Nearly two weeks ago, President Trump gathered reporters at his golf resort in Bedminster, New Jersey, to announce his response to the opioid epidemic. With more than 100 Americans dying every day from drug overdoses, Trump declared it was time to take action.
"The opioid crisis is an emergency, and I'm saying officially right now it is an emergency," he said. "It's a national emergency. We're going to spend a lot of time, a lot of effort, and a lot of money on the opioid crisis."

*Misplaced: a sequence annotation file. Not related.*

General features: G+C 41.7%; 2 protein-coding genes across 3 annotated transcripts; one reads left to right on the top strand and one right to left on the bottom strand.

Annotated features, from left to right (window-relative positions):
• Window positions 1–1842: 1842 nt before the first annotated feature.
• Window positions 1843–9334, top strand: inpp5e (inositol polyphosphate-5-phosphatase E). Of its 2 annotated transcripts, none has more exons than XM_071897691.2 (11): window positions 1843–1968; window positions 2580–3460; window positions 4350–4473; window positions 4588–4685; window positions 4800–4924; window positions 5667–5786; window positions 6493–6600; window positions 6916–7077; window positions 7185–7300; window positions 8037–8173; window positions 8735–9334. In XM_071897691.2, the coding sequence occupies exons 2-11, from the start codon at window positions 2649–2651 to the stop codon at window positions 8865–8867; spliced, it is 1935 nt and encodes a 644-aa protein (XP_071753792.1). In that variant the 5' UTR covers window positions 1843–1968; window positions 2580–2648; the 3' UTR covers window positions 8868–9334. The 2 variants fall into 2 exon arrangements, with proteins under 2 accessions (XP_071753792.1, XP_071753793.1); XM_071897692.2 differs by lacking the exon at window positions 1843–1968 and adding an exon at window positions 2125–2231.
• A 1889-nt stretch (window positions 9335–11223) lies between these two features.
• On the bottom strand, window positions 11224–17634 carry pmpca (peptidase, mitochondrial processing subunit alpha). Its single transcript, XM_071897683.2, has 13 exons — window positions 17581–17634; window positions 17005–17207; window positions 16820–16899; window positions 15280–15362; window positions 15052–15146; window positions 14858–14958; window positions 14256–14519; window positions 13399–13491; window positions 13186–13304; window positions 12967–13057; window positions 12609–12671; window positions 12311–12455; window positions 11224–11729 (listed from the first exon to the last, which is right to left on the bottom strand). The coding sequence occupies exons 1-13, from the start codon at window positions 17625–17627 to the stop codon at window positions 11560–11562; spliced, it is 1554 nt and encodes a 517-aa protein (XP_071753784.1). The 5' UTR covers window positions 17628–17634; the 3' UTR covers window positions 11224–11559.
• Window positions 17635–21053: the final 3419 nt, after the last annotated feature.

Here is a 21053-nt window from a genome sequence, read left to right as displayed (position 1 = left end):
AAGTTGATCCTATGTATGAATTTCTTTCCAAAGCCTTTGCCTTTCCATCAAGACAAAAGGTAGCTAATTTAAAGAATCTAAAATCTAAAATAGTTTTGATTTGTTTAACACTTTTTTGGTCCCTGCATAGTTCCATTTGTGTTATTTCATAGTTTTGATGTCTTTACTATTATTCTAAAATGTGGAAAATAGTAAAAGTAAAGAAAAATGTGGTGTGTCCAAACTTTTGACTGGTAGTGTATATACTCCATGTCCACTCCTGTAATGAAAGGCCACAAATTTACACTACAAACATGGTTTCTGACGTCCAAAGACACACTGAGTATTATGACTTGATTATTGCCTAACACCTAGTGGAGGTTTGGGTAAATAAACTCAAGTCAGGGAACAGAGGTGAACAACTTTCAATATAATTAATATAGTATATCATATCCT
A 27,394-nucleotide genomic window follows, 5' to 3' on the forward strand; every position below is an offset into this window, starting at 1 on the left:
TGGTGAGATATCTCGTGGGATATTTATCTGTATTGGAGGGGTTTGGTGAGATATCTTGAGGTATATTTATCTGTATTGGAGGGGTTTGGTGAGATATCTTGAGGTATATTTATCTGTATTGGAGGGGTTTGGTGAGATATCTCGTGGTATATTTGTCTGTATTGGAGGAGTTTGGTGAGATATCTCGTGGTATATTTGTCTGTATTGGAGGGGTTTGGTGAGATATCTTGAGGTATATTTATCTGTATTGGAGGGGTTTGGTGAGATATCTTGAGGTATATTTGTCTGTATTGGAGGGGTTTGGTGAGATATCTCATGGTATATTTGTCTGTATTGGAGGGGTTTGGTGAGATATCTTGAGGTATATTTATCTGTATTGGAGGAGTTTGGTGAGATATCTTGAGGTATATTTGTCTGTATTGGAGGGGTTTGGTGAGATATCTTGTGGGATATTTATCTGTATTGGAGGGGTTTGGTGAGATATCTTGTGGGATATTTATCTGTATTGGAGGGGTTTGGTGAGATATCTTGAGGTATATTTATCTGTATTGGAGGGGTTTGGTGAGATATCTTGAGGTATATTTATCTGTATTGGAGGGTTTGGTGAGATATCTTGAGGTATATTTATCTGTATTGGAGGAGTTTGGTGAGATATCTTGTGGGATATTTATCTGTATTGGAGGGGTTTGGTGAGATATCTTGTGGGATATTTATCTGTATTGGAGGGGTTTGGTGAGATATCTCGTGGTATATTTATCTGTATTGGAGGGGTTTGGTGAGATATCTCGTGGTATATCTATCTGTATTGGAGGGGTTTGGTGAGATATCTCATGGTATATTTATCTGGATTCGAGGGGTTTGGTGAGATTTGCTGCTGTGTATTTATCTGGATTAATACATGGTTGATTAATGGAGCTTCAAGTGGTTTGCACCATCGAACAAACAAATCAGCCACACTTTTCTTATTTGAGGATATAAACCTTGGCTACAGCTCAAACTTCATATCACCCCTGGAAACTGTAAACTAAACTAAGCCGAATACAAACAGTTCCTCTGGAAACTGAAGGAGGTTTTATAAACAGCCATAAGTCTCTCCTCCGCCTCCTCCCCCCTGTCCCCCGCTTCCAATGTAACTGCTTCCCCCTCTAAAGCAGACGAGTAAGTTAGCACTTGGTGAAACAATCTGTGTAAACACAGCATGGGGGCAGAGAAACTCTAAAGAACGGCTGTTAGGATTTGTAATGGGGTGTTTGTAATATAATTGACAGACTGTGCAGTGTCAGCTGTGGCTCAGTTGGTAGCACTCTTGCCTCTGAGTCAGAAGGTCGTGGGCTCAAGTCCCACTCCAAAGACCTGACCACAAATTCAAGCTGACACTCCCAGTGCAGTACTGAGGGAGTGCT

The announcement was conspicuously short on details. Declaring a national state of emergency involves more than just a brief statement from the president to the press—there's a formal process that requires documents to be signed and legal steps to be followed. And that hasn't happened yet. Trump said he was "going to draw it up," but a White House spokesman confirmed to VICE News that the paperwork still remains incomplete.
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